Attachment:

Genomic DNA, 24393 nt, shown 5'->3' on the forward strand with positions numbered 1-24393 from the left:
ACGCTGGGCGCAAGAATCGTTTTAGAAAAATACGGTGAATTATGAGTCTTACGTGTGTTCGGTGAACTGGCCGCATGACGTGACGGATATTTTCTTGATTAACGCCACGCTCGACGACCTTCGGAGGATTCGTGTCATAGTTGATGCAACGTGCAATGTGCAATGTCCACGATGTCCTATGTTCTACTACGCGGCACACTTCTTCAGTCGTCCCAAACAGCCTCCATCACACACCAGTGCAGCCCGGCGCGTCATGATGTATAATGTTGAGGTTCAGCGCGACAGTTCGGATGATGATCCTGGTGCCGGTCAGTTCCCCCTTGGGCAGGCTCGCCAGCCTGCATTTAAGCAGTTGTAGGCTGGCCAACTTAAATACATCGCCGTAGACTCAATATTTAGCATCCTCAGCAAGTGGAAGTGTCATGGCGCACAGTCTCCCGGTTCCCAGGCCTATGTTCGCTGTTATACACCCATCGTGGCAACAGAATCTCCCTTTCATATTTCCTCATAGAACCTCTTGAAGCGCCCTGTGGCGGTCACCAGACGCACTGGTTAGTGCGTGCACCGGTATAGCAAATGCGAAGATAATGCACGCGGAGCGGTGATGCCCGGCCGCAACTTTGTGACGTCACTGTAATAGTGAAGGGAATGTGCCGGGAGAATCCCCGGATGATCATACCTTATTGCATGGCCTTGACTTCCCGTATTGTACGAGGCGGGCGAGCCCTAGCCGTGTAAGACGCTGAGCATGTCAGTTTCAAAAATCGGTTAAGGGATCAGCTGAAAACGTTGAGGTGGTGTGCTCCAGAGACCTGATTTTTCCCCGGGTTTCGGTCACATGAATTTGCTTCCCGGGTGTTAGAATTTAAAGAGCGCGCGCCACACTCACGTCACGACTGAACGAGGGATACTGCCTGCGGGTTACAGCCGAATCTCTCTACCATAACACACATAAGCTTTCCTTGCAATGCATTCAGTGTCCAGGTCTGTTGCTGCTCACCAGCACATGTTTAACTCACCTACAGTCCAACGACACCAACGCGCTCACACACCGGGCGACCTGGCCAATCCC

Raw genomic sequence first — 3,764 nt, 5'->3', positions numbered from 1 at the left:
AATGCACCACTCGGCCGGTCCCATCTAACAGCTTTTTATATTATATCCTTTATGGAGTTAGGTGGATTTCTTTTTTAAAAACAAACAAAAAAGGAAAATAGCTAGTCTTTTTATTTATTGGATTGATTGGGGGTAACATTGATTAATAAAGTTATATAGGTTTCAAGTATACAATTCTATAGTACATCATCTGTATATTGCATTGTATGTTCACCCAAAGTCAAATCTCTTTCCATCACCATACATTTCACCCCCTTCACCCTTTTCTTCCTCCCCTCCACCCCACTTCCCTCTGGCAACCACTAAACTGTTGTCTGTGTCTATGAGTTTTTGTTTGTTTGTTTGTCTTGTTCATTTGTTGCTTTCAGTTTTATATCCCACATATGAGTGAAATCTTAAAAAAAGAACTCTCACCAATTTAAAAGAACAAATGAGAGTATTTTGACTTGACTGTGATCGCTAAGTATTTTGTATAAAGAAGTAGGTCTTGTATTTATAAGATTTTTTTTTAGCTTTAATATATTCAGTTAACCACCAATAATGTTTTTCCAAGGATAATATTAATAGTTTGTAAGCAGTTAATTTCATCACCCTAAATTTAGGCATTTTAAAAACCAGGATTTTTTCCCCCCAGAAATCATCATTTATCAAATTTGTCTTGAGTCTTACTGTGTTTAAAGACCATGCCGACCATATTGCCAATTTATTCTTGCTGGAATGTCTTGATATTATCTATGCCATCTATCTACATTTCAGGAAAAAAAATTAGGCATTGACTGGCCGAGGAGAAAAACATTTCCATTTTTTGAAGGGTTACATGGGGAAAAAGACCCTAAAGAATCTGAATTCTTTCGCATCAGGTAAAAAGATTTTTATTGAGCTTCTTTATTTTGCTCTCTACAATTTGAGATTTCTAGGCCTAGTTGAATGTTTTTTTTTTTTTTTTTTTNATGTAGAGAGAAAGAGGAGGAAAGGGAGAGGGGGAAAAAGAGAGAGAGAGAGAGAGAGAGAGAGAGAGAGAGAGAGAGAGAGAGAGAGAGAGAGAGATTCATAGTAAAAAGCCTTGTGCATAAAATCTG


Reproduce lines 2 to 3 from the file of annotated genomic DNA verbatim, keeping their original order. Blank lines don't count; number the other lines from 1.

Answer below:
ACGCTGGGCGCAAGAATCGTTTTAGAAAAATACGGTGAATTATGAGTCTTACGTGTGTTCGGTGAACTGGCCGCATGACGTGACGGATATTTTCTTGATTAACGCCACGCTCGACGACCTTCGGAGGATTCGTGTCATAGTTGATGCAACGTGCAATGTGCAATGTCCACGATGTCCTATGTTCTACTACGCGGCACACTTCTTCAGTCGTCCCAAACAGCCTCCATCACACACCAGTGCAGCCCGGCGCGTCATGATGTATAATGTTGAGGTTCAGCGCGACAGTTCGGATGATGATCCTGGTGCCGGTCAGTTCCCCCTTGGGCAGGCTCGCCAGCCTGCATTTAAGCAGTTGTAGGCTGGCCAACTTAAATACATCGCCGTAGACTCAATATTTAGCATCCTCAGCAAGTGGAAGTGTCATGGCGCACAGTCTCCCGGTTCCCAGGCCTATGTTCGCTGTTATACACCCATCGTGGCAACAGAATCTCCCTTTCATATTTCCTCATAGAACCTCTTGAAGCGCCCTGTGGCGGTCACCAGACGCACTGGTTAGTGCGTGCACCGGTATAGCAAATGCGAAGATAATGCACGCGGAGCGGTGATGCCCGGCCGCAACTTTGTGACGTCACTGTAATAGTGAAGGGAATGTGCCGGGAGAATCCCCGGATGATCATACCTTATTGCATGGCCTTGACTTCCCGTATTGTACGAGGCGGGCGAGCCCTAGCCGTGTAAGACGCTGAGCATGTCAGTTTCAAAAATCGGTTAAGGGATCAGCTGAAAACGTTGAGGTGGTGTGCTCCAGAGACCTGATTTTTCCCCGGGTTTCGGTCACATGAATTTGCTTCCCGGGTGTTAGAATTTAAAGAGCGCGCGCCACACTCACGTCACGACTGAACGAGGGATACTGCCTGCGGGTTACAGCCGAATCTCTCTACCATAACACACATAAGCTTTCCTTGCAATGCATTCAGTGTCCAGGTCTGTTGCTGCTCACCAGCACATGTTTAACTCACCTACAGTCCAACGACACCAACGCGCTCACACACCGGGCGACCTGGCCAATCCC

Raw genomic sequence first — 3,764 nt, 5'->3', positions numbered from 1 at the left: